Sophomore Connor Hurley (16) is Edina's leading scorer. Photo by Adam Crane
Burnsville sophomore Tyler Sheehy ranks among the leading scorers for the Blaze with more than 40 points. Photo by Helen Nelson
The common refrain when high school hockey fanatics get to talking about Edina is, "Watch out. They are going to be great in a couple of years."
That might be true, but here’s the thing: The Hornets are great now.
Amazingly, the No. 4-ranked Hornets (20-5-0) are winning with en exceedingly un-Edina-like two seniors on its roster.
The Hornets suffered four of their five losses to two of the state’s highest regarded teams, losing twice each to No. 2-ranked Minnetonka and No. 3 Maple Grove.
Behind the stellar play of freshman Dylan Malmquist (23-21--44) and sophomore Connor Hurley (22-26--48), the Hornets feature two of the state’s highest scoring underclassmen. While Edina doesn’t get a lot of scoring from its other forward lines, it hasn’t needed the added production.
Malmquist and Hurley, who always seem to be thinking two passes ahead, have rarely been shut down this season. They each have registered at least one point in 14 of their last 15 games.
Consistent scoring from The Kid Line combined with the Hornets’ shutdown defense led by veterans Parker Reno (2-8--10) and Matt Nelson (3-9-12) and workhorse goaltender Willie Benjamin (15-5-0, 2.26, .917) equates to a winning formula.
Nate Traina is a big reason why Chanhassen has 20 wins and earned the Missota Conference championship. Photo by Helen Nelson
No. 2 seed Burnsville (15-9-1) seemed to have its chemistry mastered in early season wins over Benilde-St. Margaret’s and Hill-Murray, but a midseason swoon raised doubts about the Blaze’s playoff staying power. Burnsville, however, finished strong and is the popular choice to meet Edina in the section championship.
No. 3 Prior Lake (15-10-0) hasn’t quite reached elite program status, but the Lakers would seem to be on the verge of a state tournament breakthrough. They beat highly regarded Wayzata and swept longtime section power in the regular season, but was swept in two lopsided outcomes by rival Burnsville.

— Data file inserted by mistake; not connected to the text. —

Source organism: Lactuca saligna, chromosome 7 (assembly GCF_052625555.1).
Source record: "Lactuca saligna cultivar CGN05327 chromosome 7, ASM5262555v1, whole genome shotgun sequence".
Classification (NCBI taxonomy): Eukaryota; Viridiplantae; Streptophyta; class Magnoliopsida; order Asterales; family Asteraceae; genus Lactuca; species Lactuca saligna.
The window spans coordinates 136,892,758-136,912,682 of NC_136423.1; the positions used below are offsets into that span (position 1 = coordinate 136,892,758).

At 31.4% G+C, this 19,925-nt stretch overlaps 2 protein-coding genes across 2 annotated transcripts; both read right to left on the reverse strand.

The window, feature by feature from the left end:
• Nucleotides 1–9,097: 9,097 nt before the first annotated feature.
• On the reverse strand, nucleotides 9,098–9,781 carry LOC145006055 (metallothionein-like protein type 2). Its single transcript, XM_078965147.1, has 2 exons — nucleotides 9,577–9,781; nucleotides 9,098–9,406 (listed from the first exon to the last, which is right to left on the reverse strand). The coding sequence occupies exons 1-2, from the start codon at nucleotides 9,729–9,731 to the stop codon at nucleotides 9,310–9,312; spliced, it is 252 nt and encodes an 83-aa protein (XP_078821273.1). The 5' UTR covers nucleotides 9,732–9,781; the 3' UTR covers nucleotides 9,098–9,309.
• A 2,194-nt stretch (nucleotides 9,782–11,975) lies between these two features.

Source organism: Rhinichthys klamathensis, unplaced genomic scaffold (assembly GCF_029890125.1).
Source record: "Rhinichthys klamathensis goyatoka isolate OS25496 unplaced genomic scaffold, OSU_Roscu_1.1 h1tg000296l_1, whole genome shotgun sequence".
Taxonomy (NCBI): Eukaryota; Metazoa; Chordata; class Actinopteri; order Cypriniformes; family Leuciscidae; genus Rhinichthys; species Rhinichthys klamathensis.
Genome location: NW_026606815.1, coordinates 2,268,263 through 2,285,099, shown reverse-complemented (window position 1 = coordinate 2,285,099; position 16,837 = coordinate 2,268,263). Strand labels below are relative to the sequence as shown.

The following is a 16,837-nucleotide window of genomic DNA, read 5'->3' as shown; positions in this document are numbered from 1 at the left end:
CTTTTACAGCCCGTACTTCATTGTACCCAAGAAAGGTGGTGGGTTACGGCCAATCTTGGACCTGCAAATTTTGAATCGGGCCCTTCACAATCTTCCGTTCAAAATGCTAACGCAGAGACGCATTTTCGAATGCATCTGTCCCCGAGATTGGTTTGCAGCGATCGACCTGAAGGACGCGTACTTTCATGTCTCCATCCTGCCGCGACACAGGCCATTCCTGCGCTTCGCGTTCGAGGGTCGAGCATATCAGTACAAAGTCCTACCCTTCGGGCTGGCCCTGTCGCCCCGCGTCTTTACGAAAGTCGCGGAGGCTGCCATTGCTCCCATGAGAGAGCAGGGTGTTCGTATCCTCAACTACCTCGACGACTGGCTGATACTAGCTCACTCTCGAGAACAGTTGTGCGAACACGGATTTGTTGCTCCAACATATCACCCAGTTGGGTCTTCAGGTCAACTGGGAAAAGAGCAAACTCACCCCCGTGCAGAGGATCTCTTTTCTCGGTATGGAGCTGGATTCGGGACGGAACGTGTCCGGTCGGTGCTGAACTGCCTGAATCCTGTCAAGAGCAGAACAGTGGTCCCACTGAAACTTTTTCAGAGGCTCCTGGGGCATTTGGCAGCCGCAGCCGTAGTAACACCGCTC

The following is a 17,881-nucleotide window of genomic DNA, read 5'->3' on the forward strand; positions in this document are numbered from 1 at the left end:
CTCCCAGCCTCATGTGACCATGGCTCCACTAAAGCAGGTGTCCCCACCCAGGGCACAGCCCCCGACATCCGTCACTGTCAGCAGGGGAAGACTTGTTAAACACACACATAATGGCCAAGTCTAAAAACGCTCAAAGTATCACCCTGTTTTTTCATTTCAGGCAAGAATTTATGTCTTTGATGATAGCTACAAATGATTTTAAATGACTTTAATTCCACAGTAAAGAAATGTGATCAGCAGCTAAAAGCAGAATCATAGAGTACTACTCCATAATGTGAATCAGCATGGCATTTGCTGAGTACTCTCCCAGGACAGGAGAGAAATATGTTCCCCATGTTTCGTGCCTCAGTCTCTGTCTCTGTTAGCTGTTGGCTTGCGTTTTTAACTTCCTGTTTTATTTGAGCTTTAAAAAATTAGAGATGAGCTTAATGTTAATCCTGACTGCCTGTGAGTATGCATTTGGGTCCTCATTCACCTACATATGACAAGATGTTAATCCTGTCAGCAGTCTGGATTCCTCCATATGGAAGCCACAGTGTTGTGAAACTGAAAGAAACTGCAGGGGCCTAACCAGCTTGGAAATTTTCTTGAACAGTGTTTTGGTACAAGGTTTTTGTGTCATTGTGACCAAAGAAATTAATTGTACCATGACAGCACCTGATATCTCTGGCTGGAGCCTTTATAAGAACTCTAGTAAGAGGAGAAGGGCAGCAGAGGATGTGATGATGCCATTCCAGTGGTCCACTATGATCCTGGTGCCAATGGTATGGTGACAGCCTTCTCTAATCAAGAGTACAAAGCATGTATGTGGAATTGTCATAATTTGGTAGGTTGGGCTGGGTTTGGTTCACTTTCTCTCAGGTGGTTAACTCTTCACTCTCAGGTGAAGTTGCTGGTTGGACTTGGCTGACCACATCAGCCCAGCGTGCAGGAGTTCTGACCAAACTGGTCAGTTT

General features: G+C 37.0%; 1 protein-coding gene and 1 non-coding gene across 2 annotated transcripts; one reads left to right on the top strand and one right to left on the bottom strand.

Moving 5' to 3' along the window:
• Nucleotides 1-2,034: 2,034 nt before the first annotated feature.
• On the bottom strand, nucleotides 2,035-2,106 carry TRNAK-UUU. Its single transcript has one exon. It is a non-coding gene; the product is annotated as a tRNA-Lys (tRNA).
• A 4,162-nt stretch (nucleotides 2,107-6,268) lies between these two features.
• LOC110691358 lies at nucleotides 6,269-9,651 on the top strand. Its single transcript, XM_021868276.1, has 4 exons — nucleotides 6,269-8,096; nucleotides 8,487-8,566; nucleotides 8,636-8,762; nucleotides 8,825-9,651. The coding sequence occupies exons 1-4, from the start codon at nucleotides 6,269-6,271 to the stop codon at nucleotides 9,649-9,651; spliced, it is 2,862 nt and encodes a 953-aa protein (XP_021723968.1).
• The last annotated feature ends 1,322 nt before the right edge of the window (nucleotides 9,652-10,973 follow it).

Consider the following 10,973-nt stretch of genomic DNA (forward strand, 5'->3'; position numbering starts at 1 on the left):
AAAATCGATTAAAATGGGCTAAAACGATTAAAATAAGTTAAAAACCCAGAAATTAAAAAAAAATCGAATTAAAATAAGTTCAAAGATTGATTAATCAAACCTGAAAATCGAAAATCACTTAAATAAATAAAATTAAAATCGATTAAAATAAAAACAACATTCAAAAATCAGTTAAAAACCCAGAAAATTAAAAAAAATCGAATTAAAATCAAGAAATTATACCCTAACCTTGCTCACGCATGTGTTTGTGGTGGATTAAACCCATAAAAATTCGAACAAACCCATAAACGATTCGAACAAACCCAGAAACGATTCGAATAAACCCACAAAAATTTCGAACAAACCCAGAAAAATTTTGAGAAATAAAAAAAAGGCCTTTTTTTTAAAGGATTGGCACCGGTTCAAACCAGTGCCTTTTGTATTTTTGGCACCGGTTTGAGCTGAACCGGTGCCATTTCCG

No. 4 Bloomington Jefferson (6-16-3) had its lowest win total in several seasons while playing one of the state’s toughest schedules but appeared to be gaining speed at season’s end. The Jaguars gave taste of their playoff potential by beating top 10-ranked Wayzata and rallying to tie top five-fixture Eagan.
All No. 5 Chanhassen (20-4-1) and scoring machine Connor Kelly (38-19--57) did this season was win 20 games and snatch the Missota Conference crown from Holy Angels, which had won the previous 13 league championships.
Speaking of Holy Angels (10-12-2), the No. 6-seeded Stars were once the state’s dominant program but struggled this season after losing several top players to junior teams and other high school programs.
No. 7 Shakopee (4-20-1) and No. 8 Bloomington Kennedy (5-20-0) round out the section.
Edina won a state championship two seasons ago with more senior leadership and big-game experience but less star power and pure goal scorers. Beyond that, the goaltending and defense is comparable this year to 2010. What does it all mean? It will take a monumental upset to deny the Hornets a sixth straight state tournament bid.
Rarely does a 20-win team receive the No. 5 seed and open the playoffs on the road. Such is life for Chanhassen, which will have a Zamboni-sized chip on its shoulder when it squares off against Bloomington Jefferson. It should be noted the Storm ended the longest run of conference dominance in state history when it won the Missota Conference, ending Holy Angels' 13-year reign at the top.
2011 – Edina
2010 – Edina
2009 – Edina
2008 – Edina
2007 – Woodbury
2006 – Cretin-Derham Hall
2005 – Tartan
2004 – Tartan
2003 – Roseville
2002 – Roseville
2001 – Hastings
2000 – Hastings
1999 – Hastings
1998 – Hastings
1997 – Henry Sibley
1996 – South St. Paul
1995 – St. Paul Johnson
1994 – South St. Paul